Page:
Leading the new feature charge is AirDrop, which sounds like a Dropbox alternative. In press materials announcing the developer release, Apple describes AirDrop as “a remarkably simple way to copy files wirelessly from one Mac to another with no setup.”
Another new feature called Versions promises to automatically save successive versions of a document as that document is created, which Apple says will make it easier to revert to previous versions of a file. Versions automatically records a history of changes made to your documents and lets your app display a Time Machine-like interface so users can browse through previous versions. The Versions feature seemingly dovetails nicely with AutoSave, which automatically saves documents as you work.
Also new is Resume, which recreates the last state of your apps when you relaunch them or restart your Mac, much like multitasking apps do under iOS 4.0.
The iOS similarity is no accident. Apple has touted Lion as an operating system that takes the best features of its mobile OS and delivers them to the desktop. Lion’s look and feel will unsurprisingly differ a bit from previous incarnations of OS X. Several iPad interface elements—popovers and overlay scrollbars among them—will make the leap to the Mac, in what Apple (nostalgically) calls Lion’s Aqua experience.
Lion also offers full-screen support for applications and support for new multitouch gestures, such as pinch-to-zoom on Web pages and swiping. The former is a particular focus of Lion, according to Apple. “Full-screen experiences are a very important part of what we’re doing with Mac OS X Lion,” said Apple’s Wiley Hodges, director of Mac OS X Product Marketing. “We’ve had it in the past, but we’re making it systemwide now.”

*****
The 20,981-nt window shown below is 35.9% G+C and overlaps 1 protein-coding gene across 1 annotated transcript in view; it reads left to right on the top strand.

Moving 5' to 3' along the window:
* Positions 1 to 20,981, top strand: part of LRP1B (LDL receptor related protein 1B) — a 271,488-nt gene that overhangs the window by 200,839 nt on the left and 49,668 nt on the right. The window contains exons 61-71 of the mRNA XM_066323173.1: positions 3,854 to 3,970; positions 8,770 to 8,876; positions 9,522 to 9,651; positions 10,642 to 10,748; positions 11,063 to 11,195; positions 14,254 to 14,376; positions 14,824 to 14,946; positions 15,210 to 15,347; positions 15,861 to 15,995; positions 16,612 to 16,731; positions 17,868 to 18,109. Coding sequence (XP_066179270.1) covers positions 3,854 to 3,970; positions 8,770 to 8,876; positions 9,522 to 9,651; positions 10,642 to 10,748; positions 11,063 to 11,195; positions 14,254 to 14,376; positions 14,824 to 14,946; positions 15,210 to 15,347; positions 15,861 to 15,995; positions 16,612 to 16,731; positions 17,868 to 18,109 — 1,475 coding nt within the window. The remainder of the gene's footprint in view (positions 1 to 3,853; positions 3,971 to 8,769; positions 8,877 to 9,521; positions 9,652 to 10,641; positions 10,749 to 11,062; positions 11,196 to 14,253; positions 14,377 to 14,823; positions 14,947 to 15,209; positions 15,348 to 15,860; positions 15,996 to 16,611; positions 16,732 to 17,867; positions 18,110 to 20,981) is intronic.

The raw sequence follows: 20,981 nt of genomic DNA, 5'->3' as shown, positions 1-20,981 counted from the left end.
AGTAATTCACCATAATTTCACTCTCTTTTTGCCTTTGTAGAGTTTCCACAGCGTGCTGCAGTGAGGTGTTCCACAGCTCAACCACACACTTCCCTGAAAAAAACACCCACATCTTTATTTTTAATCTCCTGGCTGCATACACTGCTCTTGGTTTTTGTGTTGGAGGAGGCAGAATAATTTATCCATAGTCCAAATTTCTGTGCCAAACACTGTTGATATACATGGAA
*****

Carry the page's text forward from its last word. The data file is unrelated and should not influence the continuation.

Other previously announced features include Mission Control, which provides a view of open full-screen apps, and the Springboard-esque Launchpad. There’s also a revamped version of FileVault for securing all of your data on both internal and external devices, and which allows you to quickly wipe those drives if you need to.
Other new features disclosed on Thursday include a new version of Mail—Mail 5—which will bring the iPad’s layout for managing your e-mail to the desktop. Message previews run down the narrower left pane, with the full message body on the right side. Apple says that Mail 5 will also sport a new way to quickly search even the largest inboxes. A new Conversations view in Mail 5 doesn’t just offer traditional conversation threading; it can even keep track of e-mail threads through subject line changes. It also adds support for Microsoft’s Exchange 2010 protocol.
Instead of offering a separate server version of Lion, Apple is building Lion Server directly into the OS. Lion Server guides you through configuring your Mac a server, and provides tools for both local and remote administration. The new Profile Manager will make it simple for server administrators to remotely setup and manage OS X Lion installations, along with iOS devices. Wiki Server 3 and easier File Sharing for iPad are both also part of Lion Server.
Registered Mac Developer Program members can get Lion directly from the Mac App Store. The final version of Lion will be available to everyone this summer, according to Apple.
“The iPad has inspired a new generation of innovative features in Lion,” said Phil Schiller, Apple’s senior vice president of worldwide product marketing in a statement announcing the developer release. “Developers are going to love Mission Control and Launchpad, and can now start adding great new Lion features like full screen, gestures, Versions and Auto Save to their own apps.”
Updated at 6:28 a.m. PT with more information on Mail and Lion Server.Updated at 6:36 a.m. PT with more information on Versions.Updated at 7:29 a.m. PT with additional details from Apple.
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